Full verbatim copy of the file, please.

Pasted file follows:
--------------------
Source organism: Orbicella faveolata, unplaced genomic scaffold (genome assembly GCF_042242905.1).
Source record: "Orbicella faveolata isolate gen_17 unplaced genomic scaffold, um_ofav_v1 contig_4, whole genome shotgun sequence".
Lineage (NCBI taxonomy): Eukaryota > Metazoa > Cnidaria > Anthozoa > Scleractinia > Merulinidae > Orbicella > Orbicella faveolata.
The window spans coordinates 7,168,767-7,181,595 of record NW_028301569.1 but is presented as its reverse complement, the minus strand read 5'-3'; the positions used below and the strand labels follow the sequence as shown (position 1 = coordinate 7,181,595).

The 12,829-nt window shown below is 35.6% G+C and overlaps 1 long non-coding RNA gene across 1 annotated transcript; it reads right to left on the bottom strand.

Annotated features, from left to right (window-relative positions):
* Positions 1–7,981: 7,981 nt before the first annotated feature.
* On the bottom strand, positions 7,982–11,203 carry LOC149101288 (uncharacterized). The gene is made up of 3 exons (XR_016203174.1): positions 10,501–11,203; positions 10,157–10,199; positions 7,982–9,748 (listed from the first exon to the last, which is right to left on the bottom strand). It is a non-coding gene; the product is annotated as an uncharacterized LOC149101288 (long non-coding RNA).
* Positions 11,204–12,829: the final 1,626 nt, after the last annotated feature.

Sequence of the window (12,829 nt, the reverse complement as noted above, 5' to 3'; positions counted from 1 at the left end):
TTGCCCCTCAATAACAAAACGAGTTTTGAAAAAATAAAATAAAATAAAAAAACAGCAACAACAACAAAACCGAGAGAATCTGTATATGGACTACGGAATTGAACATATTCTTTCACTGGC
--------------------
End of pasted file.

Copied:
Source organism: Orbicella faveolata, unplaced genomic scaffold (genome assembly GCF_042242905.1).
Source record: "Orbicella faveolata isolate gen_17 unplaced genomic scaffold, um_ofav_v1 contig_4, whole genome shotgun sequence".
Lineage (NCBI taxonomy): Eukaryota > Metazoa > Cnidaria > Anthozoa > Scleractinia > Merulinidae > Orbicella > Orbicella faveolata.
The window spans coordinates 7,168,767-7,181,595 of record NW_028301569.1 but is presented as its reverse complement, the minus strand read 5'-3'; the positions used below and the strand labels follow the sequence as shown (position 1 = coordinate 7,181,595).

The 12,829-nt window shown below is 35.6% G+C and overlaps 1 long non-coding RNA gene across 1 annotated transcript; it reads right to left on the bottom strand.

Annotated features, from left to right (window-relative positions):
* Positions 1–7,981: 7,981 nt before the first annotated feature.
* On the bottom strand, positions 7,982–11,203 carry LOC149101288 (uncharacterized). The gene is made up of 3 exons (XR_016203174.1): positions 10,501–11,203; positions 10,157–10,199; positions 7,982–9,748 (listed from the first exon to the last, which is right to left on the bottom strand). It is a non-coding gene; the product is annotated as an uncharacterized LOC149101288 (long non-coding RNA).
* Positions 11,204–12,829: the final 1,626 nt, after the last annotated feature.

Sequence of the window (12,829 nt, the reverse complement as noted above, 5' to 3'; positions counted from 1 at the left end):
TTGCCCCTCAATAACAAAACGAGTTTTGAAAAAATAAAATAAAATAAAAAAACAGCAACAACAACAAAACCGAGAGAATCTGTATATGGACTACGGAATTGAACATATTCTTTCACTGGC